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Search Results: 1 - 10 of 14773 matches for " Christian Rabeling "
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Thelytokous Parthenogenesis in the Fungus-Gardening Ant Mycocepurus smithii (Hymenoptera: Formicidae)
Christian Rabeling, José Lino-Neto, Simone C. Cappellari, Iracenir A. Dos-Santos, Ulrich G. Mueller, Maurício Bacci
PLOS ONE , 2009, DOI: 10.1371/journal.pone.0006781
Abstract: The general prevalence of sexual reproduction over asexual reproduction among organisms testifies to the evolutionary benefits of recombination, such as accelerated adaptation to changing environments and elimination of deleterious mutations. Documented instances of asexual reproduction in groups otherwise dominated by sexual reproduction challenge evolutionary biologists to understand the special circumstances that might confer an advantage to asexual reproductive strategies. Here we report one such instance of asexual reproduction in the ants. We present evidence for obligate thelytoky in the asexual fungus-gardening ant, Mycocepurus smithii, in which queens produce female offspring from unfertilized eggs, workers are sterile, and males appear to be completely absent. Obligate thelytoky is implicated by reproductive physiology of queens, lack of males, absence of mating behavior, and natural history observations. An obligate thelytoky hypothesis is further supported by the absence of evidence indicating sexual reproduction or genetic recombination across the species' extensive distribution range (Mexico-Argentina). Potential conflicting evidence for sexual reproduction in this species derives from three Mycocepurus males reported in the literature, previously regarded as possible males of M. smithii. However, we show here that these specimens represent males of the congeneric species M. obsoletus, and not males of M. smithii. Mycocepurus smithii is unique among ants and among eusocial Hymenoptera, in that males seem to be completely absent and only queens (and not workers) produce diploid offspring via thelytoky. Because colonies consisting only of females can be propagated consecutively in the laboratory, M. smithii could be an adequate study organism a) to test hypotheses of the population-genetic advantages and disadvantages of asexual reproduction in a social organism and b) inform kin conflict theory. For a Portuguese translation of the abstract, please see S1.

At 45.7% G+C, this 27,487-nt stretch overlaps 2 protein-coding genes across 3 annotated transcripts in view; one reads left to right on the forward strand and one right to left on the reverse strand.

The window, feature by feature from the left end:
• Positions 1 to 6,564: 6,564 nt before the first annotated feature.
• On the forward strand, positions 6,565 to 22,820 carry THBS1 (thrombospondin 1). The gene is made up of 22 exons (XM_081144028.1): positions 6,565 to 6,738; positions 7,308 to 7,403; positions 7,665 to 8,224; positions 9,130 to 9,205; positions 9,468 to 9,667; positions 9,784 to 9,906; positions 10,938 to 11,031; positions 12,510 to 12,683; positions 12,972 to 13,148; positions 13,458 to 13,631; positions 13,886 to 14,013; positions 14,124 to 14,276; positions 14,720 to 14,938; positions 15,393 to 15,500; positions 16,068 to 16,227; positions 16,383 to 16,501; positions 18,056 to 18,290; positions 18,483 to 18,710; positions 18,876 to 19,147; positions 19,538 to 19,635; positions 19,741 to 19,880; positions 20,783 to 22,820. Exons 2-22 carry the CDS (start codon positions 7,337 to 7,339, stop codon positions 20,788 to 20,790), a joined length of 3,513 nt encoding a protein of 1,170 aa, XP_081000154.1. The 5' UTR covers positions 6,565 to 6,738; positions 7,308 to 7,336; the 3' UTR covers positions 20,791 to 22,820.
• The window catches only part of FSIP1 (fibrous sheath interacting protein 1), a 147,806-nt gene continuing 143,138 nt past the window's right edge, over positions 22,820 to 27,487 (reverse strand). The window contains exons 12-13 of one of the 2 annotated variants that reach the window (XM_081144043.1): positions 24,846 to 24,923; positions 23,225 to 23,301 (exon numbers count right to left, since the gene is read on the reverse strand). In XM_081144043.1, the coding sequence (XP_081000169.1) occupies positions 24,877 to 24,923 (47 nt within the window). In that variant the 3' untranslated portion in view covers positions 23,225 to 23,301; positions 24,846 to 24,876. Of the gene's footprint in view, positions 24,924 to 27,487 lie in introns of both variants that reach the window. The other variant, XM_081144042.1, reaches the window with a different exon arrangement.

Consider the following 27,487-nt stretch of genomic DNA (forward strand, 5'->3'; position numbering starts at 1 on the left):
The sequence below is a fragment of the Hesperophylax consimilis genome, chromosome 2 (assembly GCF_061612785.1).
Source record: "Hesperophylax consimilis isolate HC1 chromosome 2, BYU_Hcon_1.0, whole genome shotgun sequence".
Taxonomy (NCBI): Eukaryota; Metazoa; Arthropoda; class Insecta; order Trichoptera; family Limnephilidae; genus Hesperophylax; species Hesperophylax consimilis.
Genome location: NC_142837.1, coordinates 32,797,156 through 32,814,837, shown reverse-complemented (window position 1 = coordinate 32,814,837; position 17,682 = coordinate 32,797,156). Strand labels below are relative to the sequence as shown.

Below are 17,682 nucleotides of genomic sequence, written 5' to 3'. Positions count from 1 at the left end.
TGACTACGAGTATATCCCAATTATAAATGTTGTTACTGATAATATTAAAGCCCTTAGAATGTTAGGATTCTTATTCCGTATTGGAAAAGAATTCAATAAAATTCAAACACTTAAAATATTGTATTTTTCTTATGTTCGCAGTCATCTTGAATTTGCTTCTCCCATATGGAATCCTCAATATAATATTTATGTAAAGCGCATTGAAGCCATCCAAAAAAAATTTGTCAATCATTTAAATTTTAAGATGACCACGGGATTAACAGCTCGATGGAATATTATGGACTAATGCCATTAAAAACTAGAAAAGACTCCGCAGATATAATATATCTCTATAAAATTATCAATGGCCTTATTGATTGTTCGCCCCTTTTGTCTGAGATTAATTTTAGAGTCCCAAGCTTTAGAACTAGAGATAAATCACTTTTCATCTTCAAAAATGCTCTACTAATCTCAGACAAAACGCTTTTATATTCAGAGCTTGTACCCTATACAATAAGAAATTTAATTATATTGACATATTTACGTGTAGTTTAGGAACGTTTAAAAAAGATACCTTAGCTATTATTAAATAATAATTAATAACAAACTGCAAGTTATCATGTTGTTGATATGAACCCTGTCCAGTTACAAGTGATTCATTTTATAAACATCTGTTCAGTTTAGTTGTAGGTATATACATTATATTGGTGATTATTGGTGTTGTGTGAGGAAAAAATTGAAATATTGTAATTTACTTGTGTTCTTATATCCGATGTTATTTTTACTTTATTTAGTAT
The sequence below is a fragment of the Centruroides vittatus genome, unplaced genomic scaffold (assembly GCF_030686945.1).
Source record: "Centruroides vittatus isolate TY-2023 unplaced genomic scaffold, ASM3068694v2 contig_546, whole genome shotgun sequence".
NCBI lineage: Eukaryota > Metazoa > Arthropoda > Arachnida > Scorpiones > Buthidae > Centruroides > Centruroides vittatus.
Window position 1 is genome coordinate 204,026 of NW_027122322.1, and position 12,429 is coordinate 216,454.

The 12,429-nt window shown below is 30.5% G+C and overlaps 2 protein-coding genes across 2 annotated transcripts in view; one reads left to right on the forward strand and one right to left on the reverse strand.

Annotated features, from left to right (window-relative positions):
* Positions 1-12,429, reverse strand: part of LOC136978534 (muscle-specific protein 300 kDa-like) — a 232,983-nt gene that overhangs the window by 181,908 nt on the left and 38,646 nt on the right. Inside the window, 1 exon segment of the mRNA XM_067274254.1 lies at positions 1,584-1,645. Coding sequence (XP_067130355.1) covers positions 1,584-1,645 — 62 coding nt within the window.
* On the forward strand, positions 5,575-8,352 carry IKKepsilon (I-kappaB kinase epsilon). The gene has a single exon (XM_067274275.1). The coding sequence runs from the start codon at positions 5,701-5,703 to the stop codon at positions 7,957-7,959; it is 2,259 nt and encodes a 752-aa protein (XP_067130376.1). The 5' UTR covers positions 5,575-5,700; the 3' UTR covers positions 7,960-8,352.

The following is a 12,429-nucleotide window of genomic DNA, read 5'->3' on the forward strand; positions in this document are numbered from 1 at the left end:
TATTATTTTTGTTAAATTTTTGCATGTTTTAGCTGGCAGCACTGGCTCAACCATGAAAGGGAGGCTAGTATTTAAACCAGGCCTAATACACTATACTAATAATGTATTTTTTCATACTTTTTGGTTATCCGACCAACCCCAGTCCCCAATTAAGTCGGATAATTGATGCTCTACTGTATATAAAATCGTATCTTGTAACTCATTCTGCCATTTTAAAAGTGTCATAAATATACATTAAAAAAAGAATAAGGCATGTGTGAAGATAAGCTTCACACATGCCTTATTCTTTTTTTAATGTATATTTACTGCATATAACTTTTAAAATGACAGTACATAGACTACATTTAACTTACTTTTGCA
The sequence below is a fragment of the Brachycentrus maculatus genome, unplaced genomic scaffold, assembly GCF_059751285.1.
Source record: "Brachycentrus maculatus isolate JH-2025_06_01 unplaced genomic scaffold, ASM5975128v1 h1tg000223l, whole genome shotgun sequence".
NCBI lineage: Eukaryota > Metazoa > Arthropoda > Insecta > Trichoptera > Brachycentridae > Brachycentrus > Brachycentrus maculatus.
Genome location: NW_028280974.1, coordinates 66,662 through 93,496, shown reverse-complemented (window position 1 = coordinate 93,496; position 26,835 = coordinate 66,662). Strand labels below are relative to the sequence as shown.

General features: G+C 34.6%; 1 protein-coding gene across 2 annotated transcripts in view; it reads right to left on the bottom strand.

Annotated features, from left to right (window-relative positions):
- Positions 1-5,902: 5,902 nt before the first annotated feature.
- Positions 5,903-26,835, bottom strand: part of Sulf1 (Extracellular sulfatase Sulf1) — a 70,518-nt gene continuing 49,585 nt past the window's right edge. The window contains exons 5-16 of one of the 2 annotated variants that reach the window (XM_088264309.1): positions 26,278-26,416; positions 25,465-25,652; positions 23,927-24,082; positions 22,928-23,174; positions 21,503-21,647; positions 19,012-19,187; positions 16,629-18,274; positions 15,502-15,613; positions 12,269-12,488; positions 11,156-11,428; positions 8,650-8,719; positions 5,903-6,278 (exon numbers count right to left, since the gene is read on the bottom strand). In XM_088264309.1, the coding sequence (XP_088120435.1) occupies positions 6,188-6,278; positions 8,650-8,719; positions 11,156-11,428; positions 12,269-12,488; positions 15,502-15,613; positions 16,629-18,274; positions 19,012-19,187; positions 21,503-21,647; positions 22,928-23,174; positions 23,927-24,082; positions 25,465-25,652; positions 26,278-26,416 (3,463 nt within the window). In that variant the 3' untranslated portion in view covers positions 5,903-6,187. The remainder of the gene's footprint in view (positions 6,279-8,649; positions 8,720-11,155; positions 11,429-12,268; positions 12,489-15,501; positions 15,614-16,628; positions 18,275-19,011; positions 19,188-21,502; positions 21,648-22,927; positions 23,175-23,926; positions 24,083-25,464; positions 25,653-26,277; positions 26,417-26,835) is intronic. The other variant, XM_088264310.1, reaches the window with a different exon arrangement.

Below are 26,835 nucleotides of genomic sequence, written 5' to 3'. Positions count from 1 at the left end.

Cyatta abscondita: Taxonomy, Evolution, and Natural History of a New Fungus-Farming Ant Genus from Brazil
Jeffrey Sosa-Calvo, Ted R. Schultz, Carlos R. F. Brand?o, Christiana Klingenberg, Rodrigo M. Feitosa, Christian Rabeling, Maurício Bacci, Cauê T. Lopes, Heraldo L. Vasconcelos
PLOS ONE , 2013, DOI: 10.1371/journal.pone.0080498
Abstract: Cyatta abscondita, a new genus and species of fungus-farming ant from Brazil, is described based on morphological study of more than 20 workers, two dealate gynes, one male, and two larvae. Ecological field data are summarized, including natural history, nest architecture, and foraging behavior. Phylogenetic analyses of DNA sequence data from four nuclear genes indicate that Cyatta abscondita is the distant sister taxon of the genus Kalathomyrmex, and that together they comprise the sister group of the remaining neoattine ants, an informal clade that includes the conspicuous and well-known leaf-cutter ants. Morphologically, Cyatta abscondita shares very few obvious character states with Kalathomyrmex. It does, however, possess a number of striking morphological features unique within the fungus-farming tribe Attini. It also shares morphological character states with taxa that span the ancestral node of the Attini. The morphology, behavior, and other biological characters of Cyatta abscondita are potentially informative about plesiomorphic character states within the fungus-farming ants and about the early evolution of ant agriculture.